Jean Camaroff: the sources of sovereignty have become radically destabilized—whether we are talking about the power that underwrites currencies of value, or the conditions that stabilize the meaning of language; whether we’re talking about the authority that enables law enforcement (effective police forces, for instance) and the keeping of order in a specific territory—whatever we have assumed underlies such authority in its modern form has become radically ambiguous. The tangible source of supreme authority vested in the democratic state and all that it implied—whether this was Fort Knox and the Bretton Woods System, or the monopoly over the means of violence and the means of death—all have been undermined in their orthodox modern form. Hence the reaching for more clear, seemingly certain sovereigns, theologies, divinities.
Replacing power/knowledge, I suggest the tripartite lines of rigid-supple-escape developed by Deleuze and Guattari in A Thousand Plateaus. In their anti-essentialist ontology, Deleuze and Guattari posit that heterogeneous collections of elements come together in particular relations to form assemblages, contingent formations that produce certain effects. Capitalism, for instance, is an assemblage. One way to describe how assemblages are organized is by the lines that compose them. For Deleuze and Guattari, there are three types of organizing lines: supple lines, rigid lines, and lines of flight. Continue reading “Lines in the Sand”
Theories of power previous to Foucault were largely based in terms of sovereign or juridical power – roughly equivalent to the dynastic power of the monarch and the legal power of the social contract. The sovereign view of power imagines power as an original right held by the king to which the subject responds. As the state form emerged, power arrangements were recast according to a social contract that posits citizen-subjects that are afforded a minor autonomy that both limits and authorizes the power of government. While most political and social theory is stuck within these two types of power, Foucault emphasized two forms of power that he argues have displaced the importance of sovereign and juridical power: disciplinary power and biopower. Continue reading “Power: Breaking the Liberal Domination-Resistance Paradigm”
But what is it that I am referring to when I say “desire”? In a few words, I refer to three processes. First: the impulse of attraction, which draws us towards certain universes, and the impulse of repulsion, which pushes us away from others without us knowing exactly why, blindly guided by the affects that each of these encounters generates in our body. Second: the forms of expression that we create in order to bring into the visible and utterable the sensible states that such connections and disconnections progressively produce in our subjectivity. Third: the metamorphoses of ourselves and of our territories of existence, which are fabricated in this process.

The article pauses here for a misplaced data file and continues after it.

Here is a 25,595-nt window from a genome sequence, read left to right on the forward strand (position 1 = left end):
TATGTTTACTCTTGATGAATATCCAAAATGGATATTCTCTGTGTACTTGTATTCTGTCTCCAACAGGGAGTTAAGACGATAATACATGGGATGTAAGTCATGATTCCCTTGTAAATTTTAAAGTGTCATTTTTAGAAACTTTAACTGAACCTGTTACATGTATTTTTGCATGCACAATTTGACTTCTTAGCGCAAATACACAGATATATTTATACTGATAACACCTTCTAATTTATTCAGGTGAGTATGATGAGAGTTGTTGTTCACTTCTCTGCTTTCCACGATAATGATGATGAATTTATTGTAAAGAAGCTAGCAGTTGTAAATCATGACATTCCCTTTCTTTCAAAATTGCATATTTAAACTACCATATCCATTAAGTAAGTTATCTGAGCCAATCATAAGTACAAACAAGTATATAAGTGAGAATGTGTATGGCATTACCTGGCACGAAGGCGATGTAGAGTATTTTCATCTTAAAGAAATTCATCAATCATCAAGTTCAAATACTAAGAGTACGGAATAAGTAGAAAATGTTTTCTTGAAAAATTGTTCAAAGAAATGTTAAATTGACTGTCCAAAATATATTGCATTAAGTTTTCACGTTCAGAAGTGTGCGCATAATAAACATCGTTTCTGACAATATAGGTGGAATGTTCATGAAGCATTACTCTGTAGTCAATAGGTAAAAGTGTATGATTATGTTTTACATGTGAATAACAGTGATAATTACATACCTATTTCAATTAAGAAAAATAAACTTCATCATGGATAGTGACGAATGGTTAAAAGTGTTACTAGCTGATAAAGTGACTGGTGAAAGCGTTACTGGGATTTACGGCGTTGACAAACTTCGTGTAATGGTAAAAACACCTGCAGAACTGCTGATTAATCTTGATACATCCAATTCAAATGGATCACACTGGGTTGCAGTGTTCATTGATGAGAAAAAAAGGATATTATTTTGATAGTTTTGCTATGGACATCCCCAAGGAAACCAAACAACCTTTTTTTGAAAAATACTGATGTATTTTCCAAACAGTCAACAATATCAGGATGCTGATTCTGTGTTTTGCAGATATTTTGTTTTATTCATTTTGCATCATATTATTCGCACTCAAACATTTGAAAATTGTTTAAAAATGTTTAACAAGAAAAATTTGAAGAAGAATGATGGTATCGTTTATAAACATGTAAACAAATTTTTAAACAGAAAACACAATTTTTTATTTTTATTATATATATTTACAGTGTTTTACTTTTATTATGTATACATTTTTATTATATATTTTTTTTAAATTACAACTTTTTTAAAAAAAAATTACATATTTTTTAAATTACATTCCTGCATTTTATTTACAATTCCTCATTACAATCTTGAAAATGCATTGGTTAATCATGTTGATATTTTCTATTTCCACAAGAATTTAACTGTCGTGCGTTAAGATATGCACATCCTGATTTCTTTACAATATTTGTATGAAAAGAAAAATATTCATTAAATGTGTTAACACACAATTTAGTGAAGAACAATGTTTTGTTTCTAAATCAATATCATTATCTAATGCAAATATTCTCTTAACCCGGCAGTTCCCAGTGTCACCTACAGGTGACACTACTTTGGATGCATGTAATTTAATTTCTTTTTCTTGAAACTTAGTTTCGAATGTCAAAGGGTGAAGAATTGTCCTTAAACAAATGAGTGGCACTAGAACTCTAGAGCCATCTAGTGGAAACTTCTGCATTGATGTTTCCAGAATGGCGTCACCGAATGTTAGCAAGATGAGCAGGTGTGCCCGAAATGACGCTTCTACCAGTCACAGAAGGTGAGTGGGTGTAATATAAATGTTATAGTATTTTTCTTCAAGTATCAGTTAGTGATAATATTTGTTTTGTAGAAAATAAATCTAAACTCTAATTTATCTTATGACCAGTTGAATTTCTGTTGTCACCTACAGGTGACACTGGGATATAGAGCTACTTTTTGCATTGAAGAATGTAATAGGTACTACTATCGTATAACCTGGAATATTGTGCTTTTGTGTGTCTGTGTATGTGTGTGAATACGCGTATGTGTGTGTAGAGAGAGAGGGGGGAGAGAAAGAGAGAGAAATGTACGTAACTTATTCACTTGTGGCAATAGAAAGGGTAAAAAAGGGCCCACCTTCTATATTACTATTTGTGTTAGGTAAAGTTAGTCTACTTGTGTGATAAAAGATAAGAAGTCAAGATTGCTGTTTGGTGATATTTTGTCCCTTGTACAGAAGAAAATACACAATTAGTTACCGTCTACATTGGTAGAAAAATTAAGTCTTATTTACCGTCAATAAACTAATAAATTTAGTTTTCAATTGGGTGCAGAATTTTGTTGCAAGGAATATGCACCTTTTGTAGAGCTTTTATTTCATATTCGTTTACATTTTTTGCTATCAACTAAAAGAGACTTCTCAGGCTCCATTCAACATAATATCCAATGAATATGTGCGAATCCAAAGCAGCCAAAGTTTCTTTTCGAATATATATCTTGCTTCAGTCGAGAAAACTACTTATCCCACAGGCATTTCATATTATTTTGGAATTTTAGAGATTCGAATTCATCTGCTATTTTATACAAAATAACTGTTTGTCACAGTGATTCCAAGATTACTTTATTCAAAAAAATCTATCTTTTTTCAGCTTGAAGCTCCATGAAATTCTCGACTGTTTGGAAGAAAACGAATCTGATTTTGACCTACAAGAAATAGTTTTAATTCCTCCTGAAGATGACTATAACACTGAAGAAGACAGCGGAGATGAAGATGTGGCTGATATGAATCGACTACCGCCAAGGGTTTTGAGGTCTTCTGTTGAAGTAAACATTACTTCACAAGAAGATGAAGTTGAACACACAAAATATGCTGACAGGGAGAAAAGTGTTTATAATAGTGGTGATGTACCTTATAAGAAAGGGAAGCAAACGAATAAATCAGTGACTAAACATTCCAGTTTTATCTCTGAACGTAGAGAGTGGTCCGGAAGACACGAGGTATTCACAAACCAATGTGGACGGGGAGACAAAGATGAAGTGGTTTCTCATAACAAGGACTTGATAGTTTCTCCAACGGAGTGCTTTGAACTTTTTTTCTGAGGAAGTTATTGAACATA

–Suely Rolnik, “Deleuze, Schizoanalyst”
Transcript of a talk I gave December 10th, 2011, as part of an Occupy event entitled “Economics Justice, Economic Resistance.”
I want to begin with two stories from the first weeks of the Occupy protests in New York City.
Think first of CNN’s Erin Burnett, who, in her segment “Seriously?!”, which covered Occupy Wall Street at Zuccotti Park downtown, asked the question, “What are they protesting?” What did she decide? That “nobody seems to know.”
Or, to use our favorite whipping boy, Fox News, look to the outtakes from their show “On the Record.” The Occupy interviewee, dogged with the question of how he wants the protests to “end,” artfully finds ways to refuse the question. His response? “As far as seeing it end, I wouldn’t like to see it end. I would like to see the conversation to continue.”
By now, I’m sure we have each come up with our own way to respond to this feigned ignorance. Some try to add to the seemingly endless list of demands. Others gesture to the Trotskyite desire for a permanent revolution. Even others try to simplify things down to a few key points.
II. GHOST STORIES
Today, I would like to propose something much more profound:
We need to learn how to tell ghost stories.
If ‘anarchy’ is organization without authority, then the physical world exists almost exclusively in anarchy. In fact, as anthropologist Pierre Clastres argues, societies without a state aren’t evolutionarily ‘behind the times’ but constitute well-functioning human orders that anticipate the state and intentionally ward it off.[i] But, while some self-identified anarchists choose to be rocked to sleep to lullabies of primitive dreamtime, this project is something altogether different. Anarchism, as opposed to anarchy, is understood here as a conjunctural practice carefully constructed to intervene within problematics both historically and materially singular. Anarchy existed first as a nightmare to transcendent authority – first to the Priest and then to the King – whose paranoia began to secrete its own atheism, and only later was it taken up and given a material existence. Just as communism was the specter haunting Europe in the midst of an industrial revolution, as parts of the world now slip into post-industrial decay, anarchism extends as a figure of chaos hiding in the shadows of all ‘society.’ Continue reading “how to be an anarchist”
is capitalism jealous or possessive toward you?
does capitalism try to control you by being very bossy or demanding?
does capitalism isolate you or demand you cut off certain relationships?
is capitalism violent and/or does it lose its temper quickly?
does capitalism pressure you sexually, demanding sexual activities you are not comfortable with? Continue reading “Capitalism is an Abusive Relationship”